serious question, not trying to start a lame flamewar.
how do you guys feel, and what are your positions, regarding general portability, cross-platformness, and not being locked-in?
one of the major attractions of open source and certain non-Microsoft products to me is that I am not locked into the Windows and x86/x86-64/ia64 platforms, and that I can create things fairly easily for more than one platform.
you can accomplish not being locked in in one of two ways... open standards and open source.
Microsoft has what I consider to be a very poor record in working with open standards... the Kerberos fiasco, the Active Directory violation of standard LDAP, and lack of Office document standardization as all cases in point.
Microsoft's position has consistently been to "embrace and extend" open standards so customers are locked into Microsoft's intentionally incompatible version of a standard.
we all know what Microsoft's general position on open source is.
While Microsoft tried to be cross platform in the past with Alpha, PPC and MIPS versions of NT, those died out.
open source operating systems are ported to other operating systems quite often and easily, provided someone is willing to do the work of conversion and some maintainance.
a hardware CPU company with a new CPU can reasonably pay a few kernel and compiler hackers to port a portable open source kernel, a open source compiler, and some userland utilities to their new architecture... or they can hire in-house staff to do it.
it would be much harder for a company to persuade Microsoft to port Windows to their architecture and give it full support, even with payment.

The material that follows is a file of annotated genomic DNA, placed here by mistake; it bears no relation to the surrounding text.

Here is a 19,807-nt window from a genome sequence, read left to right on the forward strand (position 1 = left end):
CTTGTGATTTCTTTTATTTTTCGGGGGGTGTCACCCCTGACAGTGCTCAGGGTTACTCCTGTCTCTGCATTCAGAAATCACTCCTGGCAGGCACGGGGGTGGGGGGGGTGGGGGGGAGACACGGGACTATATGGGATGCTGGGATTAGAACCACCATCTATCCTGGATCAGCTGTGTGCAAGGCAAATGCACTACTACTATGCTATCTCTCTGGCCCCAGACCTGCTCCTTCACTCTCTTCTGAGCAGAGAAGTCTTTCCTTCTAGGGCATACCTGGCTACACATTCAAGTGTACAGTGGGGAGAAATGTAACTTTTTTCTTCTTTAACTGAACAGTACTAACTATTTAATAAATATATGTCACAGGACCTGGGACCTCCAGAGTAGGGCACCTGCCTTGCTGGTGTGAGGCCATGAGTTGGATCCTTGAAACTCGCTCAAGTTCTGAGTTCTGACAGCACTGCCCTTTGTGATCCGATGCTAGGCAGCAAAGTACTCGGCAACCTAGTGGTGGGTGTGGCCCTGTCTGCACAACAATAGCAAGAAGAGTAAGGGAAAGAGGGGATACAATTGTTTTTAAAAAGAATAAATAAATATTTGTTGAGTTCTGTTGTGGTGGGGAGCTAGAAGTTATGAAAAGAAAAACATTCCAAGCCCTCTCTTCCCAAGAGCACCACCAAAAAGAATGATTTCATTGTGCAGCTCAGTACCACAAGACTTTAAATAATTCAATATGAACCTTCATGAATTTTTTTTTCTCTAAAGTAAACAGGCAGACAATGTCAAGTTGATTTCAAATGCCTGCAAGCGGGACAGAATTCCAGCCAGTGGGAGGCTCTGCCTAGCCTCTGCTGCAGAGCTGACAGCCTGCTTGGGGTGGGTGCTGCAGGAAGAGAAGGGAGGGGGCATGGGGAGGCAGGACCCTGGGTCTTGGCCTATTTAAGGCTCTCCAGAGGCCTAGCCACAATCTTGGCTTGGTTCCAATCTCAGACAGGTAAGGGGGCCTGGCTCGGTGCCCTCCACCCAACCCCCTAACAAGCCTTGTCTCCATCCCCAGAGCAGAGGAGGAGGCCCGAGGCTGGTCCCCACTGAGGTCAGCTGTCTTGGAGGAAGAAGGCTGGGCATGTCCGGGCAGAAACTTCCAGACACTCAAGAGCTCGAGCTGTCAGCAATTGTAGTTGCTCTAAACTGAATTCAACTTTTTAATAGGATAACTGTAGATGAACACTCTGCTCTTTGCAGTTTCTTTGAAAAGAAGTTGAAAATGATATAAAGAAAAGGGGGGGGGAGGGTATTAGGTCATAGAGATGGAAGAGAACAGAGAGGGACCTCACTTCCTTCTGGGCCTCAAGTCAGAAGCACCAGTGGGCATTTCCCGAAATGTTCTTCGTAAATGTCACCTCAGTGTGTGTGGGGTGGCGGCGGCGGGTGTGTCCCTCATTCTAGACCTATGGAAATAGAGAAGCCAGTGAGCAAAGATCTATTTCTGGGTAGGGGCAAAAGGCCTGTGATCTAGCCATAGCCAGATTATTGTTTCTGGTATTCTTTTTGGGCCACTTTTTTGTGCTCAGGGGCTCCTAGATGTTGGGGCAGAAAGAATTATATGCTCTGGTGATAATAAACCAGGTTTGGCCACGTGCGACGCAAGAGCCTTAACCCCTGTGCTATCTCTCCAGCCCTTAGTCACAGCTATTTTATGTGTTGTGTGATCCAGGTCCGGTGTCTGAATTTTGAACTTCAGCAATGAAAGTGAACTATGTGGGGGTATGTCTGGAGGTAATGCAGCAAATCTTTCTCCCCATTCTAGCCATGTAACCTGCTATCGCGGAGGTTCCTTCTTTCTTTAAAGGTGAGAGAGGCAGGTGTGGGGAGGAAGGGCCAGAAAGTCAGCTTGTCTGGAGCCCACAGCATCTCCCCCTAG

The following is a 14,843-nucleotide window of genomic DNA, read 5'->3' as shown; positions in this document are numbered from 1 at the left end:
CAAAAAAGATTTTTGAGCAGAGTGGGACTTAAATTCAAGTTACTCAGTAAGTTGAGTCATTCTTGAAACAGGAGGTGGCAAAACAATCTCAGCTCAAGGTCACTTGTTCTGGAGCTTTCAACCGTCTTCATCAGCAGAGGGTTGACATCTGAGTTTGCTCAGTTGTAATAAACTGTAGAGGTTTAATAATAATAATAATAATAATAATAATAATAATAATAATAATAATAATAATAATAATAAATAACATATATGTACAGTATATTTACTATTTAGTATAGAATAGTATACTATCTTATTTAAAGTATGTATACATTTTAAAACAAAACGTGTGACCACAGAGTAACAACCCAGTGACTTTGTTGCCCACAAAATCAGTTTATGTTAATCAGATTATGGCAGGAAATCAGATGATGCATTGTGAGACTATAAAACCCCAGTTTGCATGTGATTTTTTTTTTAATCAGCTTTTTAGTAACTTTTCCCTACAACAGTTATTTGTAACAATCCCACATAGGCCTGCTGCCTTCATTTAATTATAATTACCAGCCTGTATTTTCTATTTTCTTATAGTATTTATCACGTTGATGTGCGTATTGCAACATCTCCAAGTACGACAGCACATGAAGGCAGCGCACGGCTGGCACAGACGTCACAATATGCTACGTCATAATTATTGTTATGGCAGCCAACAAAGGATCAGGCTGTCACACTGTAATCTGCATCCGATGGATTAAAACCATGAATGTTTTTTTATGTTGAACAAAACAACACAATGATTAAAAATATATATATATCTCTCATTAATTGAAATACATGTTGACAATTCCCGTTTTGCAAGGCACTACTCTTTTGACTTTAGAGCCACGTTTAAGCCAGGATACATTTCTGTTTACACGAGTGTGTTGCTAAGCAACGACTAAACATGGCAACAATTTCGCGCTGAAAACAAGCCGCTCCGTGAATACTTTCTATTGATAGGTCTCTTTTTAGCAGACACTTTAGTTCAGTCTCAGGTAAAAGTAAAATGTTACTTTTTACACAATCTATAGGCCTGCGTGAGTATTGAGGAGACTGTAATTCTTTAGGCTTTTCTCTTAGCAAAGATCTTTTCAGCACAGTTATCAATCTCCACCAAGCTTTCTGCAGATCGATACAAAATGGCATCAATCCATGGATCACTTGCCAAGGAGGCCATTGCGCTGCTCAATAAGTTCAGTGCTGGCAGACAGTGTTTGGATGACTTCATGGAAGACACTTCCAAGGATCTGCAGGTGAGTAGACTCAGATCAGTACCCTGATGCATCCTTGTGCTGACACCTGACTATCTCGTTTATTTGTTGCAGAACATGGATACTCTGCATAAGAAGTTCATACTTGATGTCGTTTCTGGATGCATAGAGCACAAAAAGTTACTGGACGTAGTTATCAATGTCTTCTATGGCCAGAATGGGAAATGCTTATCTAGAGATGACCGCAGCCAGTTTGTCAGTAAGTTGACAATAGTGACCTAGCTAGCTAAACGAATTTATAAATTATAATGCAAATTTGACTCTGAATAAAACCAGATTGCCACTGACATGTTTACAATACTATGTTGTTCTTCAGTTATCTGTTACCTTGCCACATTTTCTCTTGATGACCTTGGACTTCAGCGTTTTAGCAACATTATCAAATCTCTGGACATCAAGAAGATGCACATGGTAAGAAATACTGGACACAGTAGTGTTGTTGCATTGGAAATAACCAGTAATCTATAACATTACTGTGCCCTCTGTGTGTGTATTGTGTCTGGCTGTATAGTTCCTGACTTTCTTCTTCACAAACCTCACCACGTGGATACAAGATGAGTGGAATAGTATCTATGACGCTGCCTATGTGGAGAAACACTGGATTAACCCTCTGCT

Linux, for instance, has some differences on embedded systems and on mainframes/NUMA systems/clusters, but the basic user experience and programming experience is similar on all.
this allows you as a programmer to extend your skillset to a significant number of platforms.
of course, Windows does has dominant market share in many areas... but in the future, this market share will increasingly be limited to the desktop while non-MS operating systems, particularly Linux, will control most other areas.
Linux basically owns the 32-bit and 64-bit embedded non-hard-realtime OS market.. and it may be getting the option of hard-realtime support in the main kernel tree in the future. WinCE is a nonstarter in this market, basically.
for servers, Linux is steadily increasing it's marketshare and appears to be starting to eat into Microsoft's market. While it will definitely not eliminate MS from the server market, it is likely Linux will gain dominant market share in servers in the future
also, most open-source operating systems are generally POSIX compliant, more or less. so a well-written program on one should work on the rest with minimal porting. It will also work on other POSIX compliant systems... and most non-Windows OS's have at least acceptable POSIX compliance, if not excellent.
Windows servers has a subsystem that impliments one part of POSIX, primarly for accounting purposes to keep government requisitions that require all OS's bought conform to that part of POSIX.
compare porting a native POSIX application to native Win32, or vice versa.
I know theseanster has been messing around with C# on Mono... what do the rest of you do, or do you not really care?